The provocative, direct nature of Rap Against Dictatorship’s music and accompanying videos has led to unprecedented public attention to politics, which was only heightened by government retaliation. For decades, hip hop has served as the most truthful reflection of society. This candor has fostered a sense of trust between marginalized listeners and rappers, facilitating community organizing in the process. “Prathet Ku Mee” does just that, transforming rawness of Caravan’s music in the 70s into incendiary, seething lyrics that directly address topics like corruption, election fraud, and violence against protesters. And what makes the lyrics even more effective towards enacting change is how RAD makes specific demands, rather than just observations: for the resignation of Prayut, the rewriting of the constitution, and the overhauling of the monarchy. One particularly inflammatory section berates government suppression of free speech:

The country that points a gun at your throat,

Claims to have freedom but have no right to choose.

You can’t say shit even though it’s full of your mouth,

Whatever you do, the leader will see you.

The country that assholes own the sovereignty,

You must choose to either eat the truth or bullets.

The country that big fish eat little by squads of motherfuckers,

Which is my country?

In keeping with the multimedia nature of hip hop culture, the music video is just as provocative as the lyrics of the song. It takes a further stance against censorship with a brutal scene reenacting the beating of a lynched student’s corpse with a chair, recalling a Pulitzer-winning photo of the October 1976 massacres. The Thai government has attempted to wipe the massacre from history, but the video educates the public on this tragedy. Somewhat ironically, the government attempted to censor the song and video by threatening anyone sharing or supporting it with the controversial Computer Crimes Act. Other government responses included numerous police investigations into RAD members, conspiracy theories that foreign enemy powers were behind the song, and direct accusations towards RAD rappers themselves for wanting to destroy their country—an uncannily similar rhetoric to that of the 1976 massacre. These forms of retaliation, however, have generally backfired and only propelled RAD to new levels of viral attention and social capital.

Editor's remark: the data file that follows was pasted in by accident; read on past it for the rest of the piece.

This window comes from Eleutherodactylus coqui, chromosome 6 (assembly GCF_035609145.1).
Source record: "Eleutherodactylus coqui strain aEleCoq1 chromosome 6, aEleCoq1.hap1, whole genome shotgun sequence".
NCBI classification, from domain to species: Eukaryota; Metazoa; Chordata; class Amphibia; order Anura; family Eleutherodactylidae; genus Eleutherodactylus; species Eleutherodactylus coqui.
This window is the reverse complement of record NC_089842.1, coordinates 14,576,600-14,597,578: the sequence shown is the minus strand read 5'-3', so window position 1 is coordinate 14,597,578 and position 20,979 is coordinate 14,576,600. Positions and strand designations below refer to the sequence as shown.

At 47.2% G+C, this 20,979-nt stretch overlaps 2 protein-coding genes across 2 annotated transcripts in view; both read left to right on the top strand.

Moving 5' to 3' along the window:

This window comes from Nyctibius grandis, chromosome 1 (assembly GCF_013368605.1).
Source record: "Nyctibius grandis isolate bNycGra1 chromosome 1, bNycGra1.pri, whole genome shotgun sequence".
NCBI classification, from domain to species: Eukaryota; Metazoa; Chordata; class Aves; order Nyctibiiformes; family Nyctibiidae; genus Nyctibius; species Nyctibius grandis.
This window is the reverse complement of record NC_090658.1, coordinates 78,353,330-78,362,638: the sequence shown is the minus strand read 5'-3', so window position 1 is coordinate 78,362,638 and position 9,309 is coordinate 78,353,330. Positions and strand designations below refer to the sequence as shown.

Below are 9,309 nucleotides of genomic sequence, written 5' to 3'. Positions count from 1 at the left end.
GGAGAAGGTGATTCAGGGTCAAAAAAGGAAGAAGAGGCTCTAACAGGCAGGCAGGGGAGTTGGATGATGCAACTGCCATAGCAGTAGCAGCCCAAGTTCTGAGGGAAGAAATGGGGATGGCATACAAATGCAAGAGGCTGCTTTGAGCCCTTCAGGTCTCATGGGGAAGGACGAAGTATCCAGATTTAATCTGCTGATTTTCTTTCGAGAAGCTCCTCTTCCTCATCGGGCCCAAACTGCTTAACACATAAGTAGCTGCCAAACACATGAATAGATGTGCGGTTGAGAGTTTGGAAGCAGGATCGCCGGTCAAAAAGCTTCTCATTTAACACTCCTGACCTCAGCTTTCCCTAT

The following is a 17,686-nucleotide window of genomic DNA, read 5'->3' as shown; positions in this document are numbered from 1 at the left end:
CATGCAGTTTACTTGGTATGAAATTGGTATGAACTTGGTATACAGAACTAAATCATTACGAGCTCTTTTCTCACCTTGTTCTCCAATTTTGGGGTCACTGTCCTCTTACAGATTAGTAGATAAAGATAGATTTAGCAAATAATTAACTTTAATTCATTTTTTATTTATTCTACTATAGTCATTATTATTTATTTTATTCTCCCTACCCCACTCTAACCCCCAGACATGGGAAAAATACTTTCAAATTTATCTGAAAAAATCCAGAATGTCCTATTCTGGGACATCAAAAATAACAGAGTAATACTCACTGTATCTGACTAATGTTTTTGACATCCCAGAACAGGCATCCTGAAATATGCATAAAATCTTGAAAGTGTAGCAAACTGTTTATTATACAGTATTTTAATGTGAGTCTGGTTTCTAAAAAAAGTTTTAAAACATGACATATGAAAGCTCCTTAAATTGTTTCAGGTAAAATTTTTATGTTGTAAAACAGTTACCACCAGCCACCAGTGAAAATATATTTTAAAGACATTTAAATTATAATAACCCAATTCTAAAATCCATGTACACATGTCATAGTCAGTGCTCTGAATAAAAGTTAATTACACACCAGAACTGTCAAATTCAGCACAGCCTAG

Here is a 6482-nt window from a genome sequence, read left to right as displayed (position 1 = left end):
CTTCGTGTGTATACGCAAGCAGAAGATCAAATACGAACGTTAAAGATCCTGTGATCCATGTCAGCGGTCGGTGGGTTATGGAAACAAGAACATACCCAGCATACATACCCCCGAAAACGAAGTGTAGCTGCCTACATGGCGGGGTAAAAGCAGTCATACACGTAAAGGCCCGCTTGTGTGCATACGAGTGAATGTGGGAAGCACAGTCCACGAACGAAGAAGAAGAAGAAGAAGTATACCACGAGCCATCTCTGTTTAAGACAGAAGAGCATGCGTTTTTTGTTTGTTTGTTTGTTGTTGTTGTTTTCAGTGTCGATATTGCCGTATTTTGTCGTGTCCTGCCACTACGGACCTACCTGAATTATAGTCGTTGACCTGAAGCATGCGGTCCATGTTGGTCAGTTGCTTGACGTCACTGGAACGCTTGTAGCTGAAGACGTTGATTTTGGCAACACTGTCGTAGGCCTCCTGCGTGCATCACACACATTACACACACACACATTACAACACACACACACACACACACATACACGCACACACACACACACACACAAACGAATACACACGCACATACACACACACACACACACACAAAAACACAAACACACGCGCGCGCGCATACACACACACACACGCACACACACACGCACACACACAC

Rap Against Dictatorship’s meteoric success has been further fueled by the accessible nature of their music, allowing ordinary people to encounter, understand, and appropriate their message for themselves. Hip hop has always thrived off of its ability to tell stories not just through music, but also through video, art, and now social media. This in particular has made hip hop easier to consume and more difficult to censor. But this accessibility extends beyond the ability to view or listen to the music. Hip hop’s emphasis on lyrics, rather than instrumentation, has made it easier for artists to convey their message, and for audiences to internalize the music for themselves. RAD has embraced this philosophy in their protest songs; a quick overview of their music shows that they usually employ a single, unobtrusive instrumental loop and trap beat underneath their vocals. This uncomplicated musicality maintains the focus on the lyrics and makes it easy for casual listeners to comprehend the meaning. It also makes it easy for ordinary people to emulate popular songs like “Prathet Ku Mee,” since no instrumental ability or expensive recording studio is needed to compose a beat and rap over it. In fact, this practice has been used by collectives in more local capacities than RAD across Southeast Asia, such as by Borneo Menace—two brothers who create and send out beat packs for anyone in the community to lay a vocal track over. RAD has leveraged this accessibility, especially to young voters who have come of age since the 2014 coup. Even after the 2019 elections, they’ve forced Prayut and the government into an inescapable dilemma, as cracking down on RAD would only alienate their young voter base, but allowing them to proceed would still expose the government’s flaws and corruption.